June 12, 2009 is the transition to DTV (Digital Television). Excited? Concerned? So what does this mean for you? Probably not much. But there may be some interesting situations to consider.
First of all, what does the DTV transition mean?
Currently, most all local TV stations who broadcast over the airwaves have been sending out both analog and digital signals. On June 12, 2009 these stations will be tuning off their analog transmitters. So TV broadcast will be digital only.
If you are on cable or satellite you will not be impacted by the DTV transition. But if you are still a believer in free TV, then you should make sure you are ready. You may need to upgrade if:
You use an antenna to get receive your TV signal
Your have a TV with only an analog tuner
It is easy enough to tell if you get TV via an antenna. Most likely you do not need a new antenna for DTV. You may need to make some adjustments after to your antenna after the conversion.
If you have a TV with an analog only tuner then you need a digital-to-analog converter box. But how do you know if you have an analog only tuner? You can dig up the manual that came with your TV. (You have that, right?) Of you can go to your manufacture’s website and look up your make and model. If your TV has a built-in Advanced Television Systems Committee (ATSC) tuner then should be fine. Most TV’s purchased after May 25, 2007 have ATSC. Many LCD and plasma flat screen TVs have ATSC. However, most CRT styles TVs probably don’t. Here’s the thing, if you get TV through an antenna you should consider getting a digital-to-analog convert box. Here’s a website that answer’s questions about digital-to-converter boxes:
Why do we need to go digital only for TV?
Some will try to sell you on the idea of DTV because it will deliver better quality service. This may be true, but it is not the driving force behind DTV. The main reason is to recover wireless real estate. Digital signals are a more efficient use of the wireless spectrum than analog. Think for the wireless spectrum as a block of land. And think of analog as a bunch of single story homes on this land. But digital would be that same plot of land with a high rise where you can put a lot more people on the same square footage of land. The government will auction off some of the recovered wireless bands. Other will be used for public services (Fire, Police, Homeland Security).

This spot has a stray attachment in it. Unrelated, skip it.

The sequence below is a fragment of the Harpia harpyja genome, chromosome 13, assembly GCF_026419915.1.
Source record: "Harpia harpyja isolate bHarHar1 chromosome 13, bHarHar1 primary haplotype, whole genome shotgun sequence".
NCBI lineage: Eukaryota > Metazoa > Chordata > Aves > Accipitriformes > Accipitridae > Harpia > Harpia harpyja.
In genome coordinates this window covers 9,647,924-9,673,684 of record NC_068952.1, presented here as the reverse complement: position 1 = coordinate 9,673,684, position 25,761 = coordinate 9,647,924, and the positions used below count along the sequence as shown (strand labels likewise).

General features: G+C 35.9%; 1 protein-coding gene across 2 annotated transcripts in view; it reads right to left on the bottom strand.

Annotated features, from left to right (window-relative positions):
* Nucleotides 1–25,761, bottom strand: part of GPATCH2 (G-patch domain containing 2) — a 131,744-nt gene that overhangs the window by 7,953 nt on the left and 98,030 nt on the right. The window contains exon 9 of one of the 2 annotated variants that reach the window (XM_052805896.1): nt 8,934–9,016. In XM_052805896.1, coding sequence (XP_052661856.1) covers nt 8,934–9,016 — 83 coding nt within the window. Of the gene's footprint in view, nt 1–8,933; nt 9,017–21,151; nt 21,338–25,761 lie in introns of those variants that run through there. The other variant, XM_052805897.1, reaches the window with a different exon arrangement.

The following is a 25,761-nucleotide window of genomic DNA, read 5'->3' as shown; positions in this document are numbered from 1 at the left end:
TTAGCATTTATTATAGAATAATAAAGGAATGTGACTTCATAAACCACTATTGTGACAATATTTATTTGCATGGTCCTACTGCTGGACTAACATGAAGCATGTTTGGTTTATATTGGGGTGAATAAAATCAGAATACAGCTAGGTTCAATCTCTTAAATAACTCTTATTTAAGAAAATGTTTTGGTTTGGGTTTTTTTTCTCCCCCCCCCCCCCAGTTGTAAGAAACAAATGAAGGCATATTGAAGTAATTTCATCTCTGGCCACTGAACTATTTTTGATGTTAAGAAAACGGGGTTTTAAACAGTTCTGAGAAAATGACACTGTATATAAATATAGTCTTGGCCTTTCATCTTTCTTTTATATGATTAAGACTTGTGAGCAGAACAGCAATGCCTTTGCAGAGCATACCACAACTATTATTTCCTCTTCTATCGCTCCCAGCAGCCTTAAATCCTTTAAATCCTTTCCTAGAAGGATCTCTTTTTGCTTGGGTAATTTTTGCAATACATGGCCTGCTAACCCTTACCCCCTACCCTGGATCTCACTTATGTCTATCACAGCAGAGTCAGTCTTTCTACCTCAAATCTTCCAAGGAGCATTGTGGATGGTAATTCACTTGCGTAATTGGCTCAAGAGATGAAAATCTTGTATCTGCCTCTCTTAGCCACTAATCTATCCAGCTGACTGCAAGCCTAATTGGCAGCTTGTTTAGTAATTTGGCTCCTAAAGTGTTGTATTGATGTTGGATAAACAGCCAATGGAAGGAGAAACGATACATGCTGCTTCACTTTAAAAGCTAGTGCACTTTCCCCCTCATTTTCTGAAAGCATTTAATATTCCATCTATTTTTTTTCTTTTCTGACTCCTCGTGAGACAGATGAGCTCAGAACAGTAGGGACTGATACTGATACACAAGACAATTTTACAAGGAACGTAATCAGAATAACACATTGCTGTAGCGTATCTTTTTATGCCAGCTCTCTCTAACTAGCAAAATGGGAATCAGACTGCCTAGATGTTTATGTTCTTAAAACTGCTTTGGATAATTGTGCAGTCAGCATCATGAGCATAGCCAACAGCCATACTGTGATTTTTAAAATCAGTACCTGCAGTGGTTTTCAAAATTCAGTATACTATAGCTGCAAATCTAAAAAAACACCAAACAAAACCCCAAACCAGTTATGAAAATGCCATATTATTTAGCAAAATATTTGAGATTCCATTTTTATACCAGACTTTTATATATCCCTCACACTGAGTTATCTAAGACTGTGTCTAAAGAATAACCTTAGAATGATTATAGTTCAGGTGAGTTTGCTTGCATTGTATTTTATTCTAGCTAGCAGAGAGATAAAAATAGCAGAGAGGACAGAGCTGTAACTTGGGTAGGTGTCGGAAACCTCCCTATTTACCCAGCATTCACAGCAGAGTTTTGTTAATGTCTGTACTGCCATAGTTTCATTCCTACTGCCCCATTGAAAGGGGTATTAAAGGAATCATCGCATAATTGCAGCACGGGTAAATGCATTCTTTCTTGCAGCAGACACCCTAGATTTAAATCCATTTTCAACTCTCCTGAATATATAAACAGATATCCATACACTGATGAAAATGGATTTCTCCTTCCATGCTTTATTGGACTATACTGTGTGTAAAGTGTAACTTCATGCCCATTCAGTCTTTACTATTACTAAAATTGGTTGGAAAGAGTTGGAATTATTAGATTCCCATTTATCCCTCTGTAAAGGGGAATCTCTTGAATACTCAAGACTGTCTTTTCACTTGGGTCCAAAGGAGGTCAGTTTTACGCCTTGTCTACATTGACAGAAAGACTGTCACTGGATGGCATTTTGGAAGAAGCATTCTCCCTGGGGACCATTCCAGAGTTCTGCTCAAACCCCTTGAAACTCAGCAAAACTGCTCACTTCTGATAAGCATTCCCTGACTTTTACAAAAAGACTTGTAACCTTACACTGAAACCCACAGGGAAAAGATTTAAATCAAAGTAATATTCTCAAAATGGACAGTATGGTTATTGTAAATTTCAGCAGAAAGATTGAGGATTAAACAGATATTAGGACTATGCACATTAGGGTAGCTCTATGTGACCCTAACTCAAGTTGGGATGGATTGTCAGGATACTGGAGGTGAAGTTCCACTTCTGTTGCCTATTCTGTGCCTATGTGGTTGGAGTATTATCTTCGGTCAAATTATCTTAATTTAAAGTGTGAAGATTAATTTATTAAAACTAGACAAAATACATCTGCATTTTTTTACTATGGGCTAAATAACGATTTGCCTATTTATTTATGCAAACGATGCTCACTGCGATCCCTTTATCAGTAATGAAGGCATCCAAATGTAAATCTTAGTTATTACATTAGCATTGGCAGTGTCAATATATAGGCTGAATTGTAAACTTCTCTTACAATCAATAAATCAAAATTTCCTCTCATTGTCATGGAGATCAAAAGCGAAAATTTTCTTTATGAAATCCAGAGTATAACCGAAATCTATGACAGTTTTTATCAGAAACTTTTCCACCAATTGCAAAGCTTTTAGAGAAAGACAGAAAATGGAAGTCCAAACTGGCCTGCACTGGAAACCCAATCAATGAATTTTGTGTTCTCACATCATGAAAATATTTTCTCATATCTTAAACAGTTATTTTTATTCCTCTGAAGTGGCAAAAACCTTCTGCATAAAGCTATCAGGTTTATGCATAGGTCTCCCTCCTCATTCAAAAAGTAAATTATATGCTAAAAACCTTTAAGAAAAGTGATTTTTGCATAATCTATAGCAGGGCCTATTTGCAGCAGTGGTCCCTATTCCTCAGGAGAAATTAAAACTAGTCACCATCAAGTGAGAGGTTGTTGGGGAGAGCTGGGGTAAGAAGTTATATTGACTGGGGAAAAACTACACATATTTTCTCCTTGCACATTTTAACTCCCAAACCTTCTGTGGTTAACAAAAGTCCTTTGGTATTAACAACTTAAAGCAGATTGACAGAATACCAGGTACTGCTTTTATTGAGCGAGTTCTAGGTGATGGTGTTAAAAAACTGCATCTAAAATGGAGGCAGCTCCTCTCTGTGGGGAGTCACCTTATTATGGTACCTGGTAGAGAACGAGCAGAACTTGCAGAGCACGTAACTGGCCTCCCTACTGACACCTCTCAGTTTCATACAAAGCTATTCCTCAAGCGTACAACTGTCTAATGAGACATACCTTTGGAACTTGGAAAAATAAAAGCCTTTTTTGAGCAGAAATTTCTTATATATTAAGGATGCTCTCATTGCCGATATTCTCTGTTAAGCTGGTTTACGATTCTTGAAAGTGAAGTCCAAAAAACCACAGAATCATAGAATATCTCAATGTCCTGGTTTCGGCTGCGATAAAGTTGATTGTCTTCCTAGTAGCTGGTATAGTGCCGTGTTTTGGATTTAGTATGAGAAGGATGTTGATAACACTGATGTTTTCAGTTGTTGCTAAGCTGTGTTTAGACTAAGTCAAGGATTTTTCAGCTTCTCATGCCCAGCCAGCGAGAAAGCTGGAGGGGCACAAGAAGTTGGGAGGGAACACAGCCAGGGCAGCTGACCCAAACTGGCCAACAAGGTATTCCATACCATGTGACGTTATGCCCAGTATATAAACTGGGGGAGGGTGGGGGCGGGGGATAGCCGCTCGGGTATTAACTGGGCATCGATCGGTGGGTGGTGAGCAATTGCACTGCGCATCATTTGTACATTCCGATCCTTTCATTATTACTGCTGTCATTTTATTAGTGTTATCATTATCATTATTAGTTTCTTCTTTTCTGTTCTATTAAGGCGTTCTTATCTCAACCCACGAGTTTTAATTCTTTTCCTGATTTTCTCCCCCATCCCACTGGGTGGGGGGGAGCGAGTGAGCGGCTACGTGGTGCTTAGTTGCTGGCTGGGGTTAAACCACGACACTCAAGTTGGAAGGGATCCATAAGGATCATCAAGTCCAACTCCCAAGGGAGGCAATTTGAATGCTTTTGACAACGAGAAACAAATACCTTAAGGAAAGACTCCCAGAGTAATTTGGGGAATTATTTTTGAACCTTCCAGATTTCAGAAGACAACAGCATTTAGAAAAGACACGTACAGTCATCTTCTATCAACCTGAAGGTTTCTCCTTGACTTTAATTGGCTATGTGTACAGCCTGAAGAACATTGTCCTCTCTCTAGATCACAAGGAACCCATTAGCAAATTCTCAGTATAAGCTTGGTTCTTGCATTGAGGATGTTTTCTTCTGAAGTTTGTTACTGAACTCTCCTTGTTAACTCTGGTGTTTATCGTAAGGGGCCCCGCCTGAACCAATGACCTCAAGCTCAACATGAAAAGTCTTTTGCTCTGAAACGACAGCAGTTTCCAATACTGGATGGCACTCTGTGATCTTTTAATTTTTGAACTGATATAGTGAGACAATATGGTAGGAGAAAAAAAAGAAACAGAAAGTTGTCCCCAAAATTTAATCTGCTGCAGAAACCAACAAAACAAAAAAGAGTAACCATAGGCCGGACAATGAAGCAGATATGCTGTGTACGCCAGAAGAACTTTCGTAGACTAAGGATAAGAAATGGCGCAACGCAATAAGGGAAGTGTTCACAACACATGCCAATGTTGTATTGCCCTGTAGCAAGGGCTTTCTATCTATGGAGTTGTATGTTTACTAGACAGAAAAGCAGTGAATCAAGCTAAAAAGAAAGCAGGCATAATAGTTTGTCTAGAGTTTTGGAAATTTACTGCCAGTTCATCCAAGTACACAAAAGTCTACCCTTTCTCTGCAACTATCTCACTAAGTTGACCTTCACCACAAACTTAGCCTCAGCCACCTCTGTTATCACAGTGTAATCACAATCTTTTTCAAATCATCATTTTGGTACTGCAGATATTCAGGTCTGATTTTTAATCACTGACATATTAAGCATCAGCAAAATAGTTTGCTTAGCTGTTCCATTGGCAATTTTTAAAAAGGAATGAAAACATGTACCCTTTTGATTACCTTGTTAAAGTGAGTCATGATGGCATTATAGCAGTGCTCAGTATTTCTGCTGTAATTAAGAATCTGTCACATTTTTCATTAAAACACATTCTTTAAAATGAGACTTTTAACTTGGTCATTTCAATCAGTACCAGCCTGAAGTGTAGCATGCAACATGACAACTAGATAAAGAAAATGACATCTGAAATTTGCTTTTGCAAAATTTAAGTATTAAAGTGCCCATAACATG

But here are few other things to consider for the big DTV transition.
If you have a battery powered TV with “rabbit ears” antennas then it will probably be useless after June 12, 2009. I have a little portable black-and-white battery powered TV I keep for when the power goes out. After the DTV transition all that I will receive on my back-up TV is static. So during a power outage I will no longer be able to watch the local news. I guess I’ll have to make sure I have a flashlight and a book just like our ancestors did in the old days…sorta.
You can still watch your favorite vintage TV shows in digital. There has been some concern that those TV Land classics conceived in the analog age with not translate into digital. Do not worry. You will still be able to watch “Saved by the Bell” after June 12, 2009. (I did not just admit to watching “Saved by the Bell” reruns!)
Some say there could be problems with wireless microphones. Does this mean my Mr. Microphone” will no longer work?
Does this mean we will not see commercials like this?
They don’t make ‘em like that anymore. (Thank goodness.) And most likely my Mr. Microphone will be just as annoying in the DTV age.
There is a wealth of stuff on the Web about the DTV transition. Just Google “DTV Transition”. Here are a few links:
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